The Magnificent Ferengi is an episode that revels in one of the franchise’s most reviled recurring alien species, serving as a grand celebration of the work that Ira Steven Behr has done with the Ferengi since The Nagus during the first season of Deep Space Nine. This is reflected within and without the text. The Magnificent Ferengi is  about a band of Ferengi who finally get to be the heroes of their own weird little war story. However, it’s also a celebration of how well-developed the species is that the episode has seven distinct major Ferengi characters.

Indeed, it could reasonably be argued that the best thing about The Magnificent Ferengi is that it puts a cap on the Ferengi as a concept, rendering any further Ferengi episodes completely superfluous to requirement.

Sharp wit.

Sharp wit.

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Star Trek: Deep Space Nine – In the Cards (Review)

In the Cards is the perfect penultimate episode to a sensational season of television.

One of the more common observations about Star Trek: Deep Space Nine is that it is the most dour and serious of the Star Trek series. It is the grim and cynical series of the bunch, with many commentators insisting that the series rejects the franchise’s humanist utopia in favour of brutality and nihilism. This criticism is entirely understandable. The series is literally and thematically darker than Star Trek: The Next Generation or Star Trek: Voyager. Even at this point, it is about to embark upon a two-year-long war arc, the longest in the franchise.

Jake and the Ferengi Man.

Jake and the Ferengi Man.

However, this is also a very reductive reading of Deep Space Nine. The series is more willing to criticise and interrogate the foundations of the Star Trek universe than any of its siblings, but it remains generally positive about the human condition. Governments and power structures should be treated with suspicion, but individuals are generally decent. Positioned right before the beginning of an epic franchise-shattering war, In the Cards is the perfect example of this philosophy. In the Cards elegantly captures the warmth and optimism of Deep Space Nine.

Deep Space Nine is fundamentally the story of a diverse and multicultural community formed of countless disparate people drawn together by fate or chance. In the Cards is a story about how happiness functions in that community, how the bonds between people can make all the difference even as the universe falls into chaos around them. It is also very funny.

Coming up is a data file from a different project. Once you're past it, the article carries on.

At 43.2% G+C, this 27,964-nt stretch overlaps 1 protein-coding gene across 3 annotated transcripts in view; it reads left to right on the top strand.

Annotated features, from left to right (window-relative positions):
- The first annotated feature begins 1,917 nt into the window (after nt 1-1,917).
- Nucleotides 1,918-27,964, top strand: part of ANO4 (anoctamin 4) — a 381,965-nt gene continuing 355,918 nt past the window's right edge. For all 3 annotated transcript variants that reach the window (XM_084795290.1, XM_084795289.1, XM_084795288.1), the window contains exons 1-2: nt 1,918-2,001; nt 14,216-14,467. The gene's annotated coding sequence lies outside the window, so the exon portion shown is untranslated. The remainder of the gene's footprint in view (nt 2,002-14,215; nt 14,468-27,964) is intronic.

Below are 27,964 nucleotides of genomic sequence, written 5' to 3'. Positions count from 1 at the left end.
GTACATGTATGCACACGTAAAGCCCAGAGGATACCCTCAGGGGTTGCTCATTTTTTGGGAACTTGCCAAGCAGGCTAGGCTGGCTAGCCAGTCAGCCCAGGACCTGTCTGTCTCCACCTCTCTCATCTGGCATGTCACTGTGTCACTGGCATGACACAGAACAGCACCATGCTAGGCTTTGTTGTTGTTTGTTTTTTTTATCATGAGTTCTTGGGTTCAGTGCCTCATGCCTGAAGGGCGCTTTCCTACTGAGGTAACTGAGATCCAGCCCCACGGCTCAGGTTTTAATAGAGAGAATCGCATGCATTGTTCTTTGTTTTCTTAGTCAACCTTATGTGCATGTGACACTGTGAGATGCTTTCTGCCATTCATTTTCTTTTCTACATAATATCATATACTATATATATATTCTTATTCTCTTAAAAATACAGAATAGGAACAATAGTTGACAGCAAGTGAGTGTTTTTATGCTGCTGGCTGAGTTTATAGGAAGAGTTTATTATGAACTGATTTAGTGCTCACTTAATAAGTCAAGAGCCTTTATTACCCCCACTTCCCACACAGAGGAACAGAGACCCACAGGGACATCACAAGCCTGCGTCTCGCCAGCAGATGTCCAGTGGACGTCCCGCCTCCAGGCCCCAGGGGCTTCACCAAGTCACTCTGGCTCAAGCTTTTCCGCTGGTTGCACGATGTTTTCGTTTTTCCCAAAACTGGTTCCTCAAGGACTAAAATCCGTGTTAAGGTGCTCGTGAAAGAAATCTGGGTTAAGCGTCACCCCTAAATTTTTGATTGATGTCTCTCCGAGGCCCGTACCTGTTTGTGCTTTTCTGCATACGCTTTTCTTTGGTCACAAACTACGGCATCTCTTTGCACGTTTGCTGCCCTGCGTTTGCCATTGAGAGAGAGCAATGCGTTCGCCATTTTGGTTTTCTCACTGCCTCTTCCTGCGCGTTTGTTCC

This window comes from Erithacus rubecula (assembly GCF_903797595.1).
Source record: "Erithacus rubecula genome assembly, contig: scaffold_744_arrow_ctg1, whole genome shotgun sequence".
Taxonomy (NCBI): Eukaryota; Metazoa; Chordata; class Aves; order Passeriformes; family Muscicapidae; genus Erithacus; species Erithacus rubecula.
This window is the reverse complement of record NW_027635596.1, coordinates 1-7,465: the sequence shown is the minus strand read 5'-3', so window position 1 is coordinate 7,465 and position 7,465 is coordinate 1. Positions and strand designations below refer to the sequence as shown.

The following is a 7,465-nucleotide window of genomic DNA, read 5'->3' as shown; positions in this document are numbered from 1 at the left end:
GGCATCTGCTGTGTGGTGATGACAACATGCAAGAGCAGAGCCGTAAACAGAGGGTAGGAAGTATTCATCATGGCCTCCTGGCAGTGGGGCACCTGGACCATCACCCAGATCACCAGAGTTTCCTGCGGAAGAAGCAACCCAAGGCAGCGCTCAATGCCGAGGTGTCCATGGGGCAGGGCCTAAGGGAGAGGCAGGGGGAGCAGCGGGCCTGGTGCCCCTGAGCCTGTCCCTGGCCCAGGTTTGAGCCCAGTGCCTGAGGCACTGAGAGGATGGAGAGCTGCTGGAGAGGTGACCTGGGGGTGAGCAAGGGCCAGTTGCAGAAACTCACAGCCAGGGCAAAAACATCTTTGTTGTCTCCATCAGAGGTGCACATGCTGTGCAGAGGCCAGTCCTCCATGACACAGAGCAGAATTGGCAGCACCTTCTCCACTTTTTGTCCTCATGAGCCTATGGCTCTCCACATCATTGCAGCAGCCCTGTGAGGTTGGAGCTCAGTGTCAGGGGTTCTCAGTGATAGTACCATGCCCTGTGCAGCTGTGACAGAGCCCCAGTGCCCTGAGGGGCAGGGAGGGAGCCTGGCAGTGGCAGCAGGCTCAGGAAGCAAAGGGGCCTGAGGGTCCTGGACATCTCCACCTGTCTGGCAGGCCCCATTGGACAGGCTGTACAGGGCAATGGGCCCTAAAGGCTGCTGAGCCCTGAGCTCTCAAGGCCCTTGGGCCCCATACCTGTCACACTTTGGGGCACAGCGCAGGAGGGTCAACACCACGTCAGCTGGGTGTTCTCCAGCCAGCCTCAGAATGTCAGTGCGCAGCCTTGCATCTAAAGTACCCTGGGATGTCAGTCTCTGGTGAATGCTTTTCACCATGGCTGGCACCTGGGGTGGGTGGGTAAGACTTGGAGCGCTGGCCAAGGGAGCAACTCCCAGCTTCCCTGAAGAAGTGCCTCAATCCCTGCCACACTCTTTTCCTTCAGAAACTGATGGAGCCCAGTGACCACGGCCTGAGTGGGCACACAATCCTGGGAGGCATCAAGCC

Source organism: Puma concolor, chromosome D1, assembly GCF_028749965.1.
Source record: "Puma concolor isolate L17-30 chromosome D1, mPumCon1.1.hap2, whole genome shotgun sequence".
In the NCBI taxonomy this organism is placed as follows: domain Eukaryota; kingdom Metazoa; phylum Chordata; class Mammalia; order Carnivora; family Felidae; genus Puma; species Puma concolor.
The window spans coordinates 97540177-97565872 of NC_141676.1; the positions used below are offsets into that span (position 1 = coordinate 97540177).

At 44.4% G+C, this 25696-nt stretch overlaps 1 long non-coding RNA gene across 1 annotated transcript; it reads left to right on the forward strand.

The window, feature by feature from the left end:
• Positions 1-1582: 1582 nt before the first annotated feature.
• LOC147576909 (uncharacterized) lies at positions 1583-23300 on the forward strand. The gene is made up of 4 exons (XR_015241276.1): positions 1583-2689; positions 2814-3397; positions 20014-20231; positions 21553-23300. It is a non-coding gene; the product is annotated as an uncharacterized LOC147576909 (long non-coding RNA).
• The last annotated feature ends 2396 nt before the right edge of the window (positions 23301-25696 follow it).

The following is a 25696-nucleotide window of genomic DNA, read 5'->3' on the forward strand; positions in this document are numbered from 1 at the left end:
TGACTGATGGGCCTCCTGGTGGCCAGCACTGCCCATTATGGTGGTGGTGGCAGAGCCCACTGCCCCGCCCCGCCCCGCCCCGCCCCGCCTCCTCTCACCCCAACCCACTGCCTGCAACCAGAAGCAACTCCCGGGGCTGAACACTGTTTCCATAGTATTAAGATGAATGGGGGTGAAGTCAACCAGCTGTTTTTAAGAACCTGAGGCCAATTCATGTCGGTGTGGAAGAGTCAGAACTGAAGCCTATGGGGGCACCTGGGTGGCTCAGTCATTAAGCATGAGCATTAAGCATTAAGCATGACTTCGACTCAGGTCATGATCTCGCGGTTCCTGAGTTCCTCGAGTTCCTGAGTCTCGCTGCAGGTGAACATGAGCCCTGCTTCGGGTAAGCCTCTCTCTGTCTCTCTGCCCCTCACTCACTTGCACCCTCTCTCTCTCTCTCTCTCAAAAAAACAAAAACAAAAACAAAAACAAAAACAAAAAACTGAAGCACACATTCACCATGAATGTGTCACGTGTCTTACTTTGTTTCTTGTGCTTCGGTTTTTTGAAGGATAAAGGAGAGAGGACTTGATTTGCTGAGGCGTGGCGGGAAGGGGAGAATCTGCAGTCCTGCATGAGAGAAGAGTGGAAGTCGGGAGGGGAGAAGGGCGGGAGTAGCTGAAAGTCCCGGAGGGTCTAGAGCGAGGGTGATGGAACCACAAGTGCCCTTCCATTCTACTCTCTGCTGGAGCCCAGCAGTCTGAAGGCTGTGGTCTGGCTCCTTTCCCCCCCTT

Pod person.

Pod person.

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Non-Review Review: David Brent – Life on the Road

Perhaps David Brent: Life on the Road represents the edge case for the current wave of nineties nostalgia.

The Office premiered in July 2001. It was the first year of the twenty-first century, but spiritually near the end of what might be termed “the long nineties.” The mockumentary sit-com was something of a novelty at the time, building upon the rich history and legacy of British comedy personalities like Alan Partridge, with Ricky Gervais introducing the character of David Brent. Gervais did not invent cringe-comedy, but he certainly pushed it forward. Gervais’ work in The Office and Extras would inspire a whole generation of awkward social comedy.

He's got a t-shirt gun and he's not afraid to use it.

He’s got a t-shirt gun and he’s not afraid to use it.

David Brent is an interesting beast. On the one hand, it seems like a nostalgic return to familiar ground for a comedian who has long evolved past this persona. Barring a brief reprisal of the role for Red Nose Day in March 2013, Gervais retired the role of David Brent more than a decade ago. In some respects, David Brent finds the comedian retreading old ground that had been ceded to a generation of imitators and innovators years earlier. Gervais slips effortless back into the role, but there is a sense that the world has changed around him.

Despite Gervais’ best efforts, there is an awkwardness to David Brent. It is hard to tell whether Gervais has soften in the intervening years or whether the world has gotten harder, but David Brent feels trapped between two extremes. The feature film adaptation feels at once too mean-spirited and too kind-hearted towards its protagonist, offering a version of the character who is as awkward and offensive as he has even been while constructing a film that coddles the obnoxious former manager. The result is a film that feels off-balance, an old standard played out of tune.

Get Brent.

Get Brent.